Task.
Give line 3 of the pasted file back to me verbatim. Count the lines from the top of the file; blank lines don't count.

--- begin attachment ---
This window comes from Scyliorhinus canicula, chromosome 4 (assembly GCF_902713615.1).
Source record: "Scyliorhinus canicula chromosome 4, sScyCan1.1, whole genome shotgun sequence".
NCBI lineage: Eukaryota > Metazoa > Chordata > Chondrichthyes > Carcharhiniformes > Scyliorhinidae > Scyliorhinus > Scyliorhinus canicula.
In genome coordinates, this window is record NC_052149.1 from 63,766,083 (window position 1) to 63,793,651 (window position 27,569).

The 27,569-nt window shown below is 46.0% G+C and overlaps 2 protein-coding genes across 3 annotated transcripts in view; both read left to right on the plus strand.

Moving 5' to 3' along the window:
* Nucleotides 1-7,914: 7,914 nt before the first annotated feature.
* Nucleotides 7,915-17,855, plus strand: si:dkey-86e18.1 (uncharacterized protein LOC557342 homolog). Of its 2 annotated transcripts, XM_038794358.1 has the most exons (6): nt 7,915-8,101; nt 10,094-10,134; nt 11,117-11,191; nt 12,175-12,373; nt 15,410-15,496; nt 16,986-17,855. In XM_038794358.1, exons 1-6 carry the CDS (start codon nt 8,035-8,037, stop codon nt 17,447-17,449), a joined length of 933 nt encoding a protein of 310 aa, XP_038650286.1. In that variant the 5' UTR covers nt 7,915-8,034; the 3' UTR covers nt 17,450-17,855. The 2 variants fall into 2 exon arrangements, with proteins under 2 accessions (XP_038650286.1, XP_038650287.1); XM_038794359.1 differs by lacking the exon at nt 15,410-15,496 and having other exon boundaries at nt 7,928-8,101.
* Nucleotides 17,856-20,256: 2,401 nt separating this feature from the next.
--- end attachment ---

NCBI lineage: Eukaryota > Metazoa > Chordata > Chondrichthyes > Carcharhiniformes > Scyliorhinidae > Scyliorhinus > Scyliorhinus canicula.